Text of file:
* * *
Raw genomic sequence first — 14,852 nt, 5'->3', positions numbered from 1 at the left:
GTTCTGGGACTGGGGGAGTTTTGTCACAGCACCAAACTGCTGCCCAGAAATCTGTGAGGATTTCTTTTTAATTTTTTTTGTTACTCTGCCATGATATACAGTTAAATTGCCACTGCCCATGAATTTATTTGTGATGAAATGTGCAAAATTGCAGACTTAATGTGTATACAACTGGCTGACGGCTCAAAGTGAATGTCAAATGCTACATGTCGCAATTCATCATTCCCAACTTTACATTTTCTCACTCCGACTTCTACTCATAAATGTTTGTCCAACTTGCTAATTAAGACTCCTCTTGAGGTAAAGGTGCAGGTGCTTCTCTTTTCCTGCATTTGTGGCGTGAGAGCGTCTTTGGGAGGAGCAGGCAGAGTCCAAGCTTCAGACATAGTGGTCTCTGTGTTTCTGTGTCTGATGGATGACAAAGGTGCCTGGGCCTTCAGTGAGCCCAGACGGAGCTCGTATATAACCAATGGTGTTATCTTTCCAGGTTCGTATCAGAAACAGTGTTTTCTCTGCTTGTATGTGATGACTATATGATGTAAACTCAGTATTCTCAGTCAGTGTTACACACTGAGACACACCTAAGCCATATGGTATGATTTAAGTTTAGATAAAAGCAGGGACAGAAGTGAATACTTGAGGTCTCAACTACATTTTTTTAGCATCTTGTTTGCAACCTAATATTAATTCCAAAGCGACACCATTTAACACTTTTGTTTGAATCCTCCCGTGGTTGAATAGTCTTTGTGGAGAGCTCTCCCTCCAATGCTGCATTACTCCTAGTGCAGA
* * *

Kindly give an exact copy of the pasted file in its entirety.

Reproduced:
Raw genomic sequence first — 14,852 nt, 5'->3', positions numbered from 1 at the left:
GTTCTGGGACTGGGGGAGTTTTGTCACAGCACCAAACTGCTGCCCAGAAATCTGTGAGGATTTCTTTTTAATTTTTTTTGTTACTCTGCCATGATATACAGTTAAATTGCCACTGCCCATGAATTTATTTGTGATGAAATGTGCAAAATTGCAGACTTAATGTGTATACAACTGGCTGACGGCTCAAAGTGAATGTCAAATGCTACATGTCGCAATTCATCATTCCCAACTTTACATTTTCTCACTCCGACTTCTACTCATAAATGTTTGTCCAACTTGCTAATTAAGACTCCTCTTGAGGTAAAGGTGCAGGTGCTTCTCTTTTCCTGCATTTGTGGCGTGAGAGCGTCTTTGGGAGGAGCAGGCAGAGTCCAAGCTTCAGACATAGTGGTCTCTGTGTTTCTGTGTCTGATGGATGACAAAGGTGCCTGGGCCTTCAGTGAGCCCAGACGGAGCTCGTATATAACCAATGGTGTTATCTTTCCAGGTTCGTATCAGAAACAGTGTTTTCTCTGCTTGTATGTGATGACTATATGATGTAAACTCAGTATTCTCAGTCAGTGTTACACACTGAGACACACCTAAGCCATATGGTATGATTTAAGTTTAGATAAAAGCAGGGACAGAAGTGAATACTTGAGGTCTCAACTACATTTTTTTAGCATCTTGTTTGCAACCTAATATTAATTCCAAAGCGACACCATTTAACACTTTTGTTTGAATCCTCCCGTGGTTGAATAGTCTTTGTGGAGAGCTCTCCCTCCAATGCTGCATTACTCCTAGTGCAGA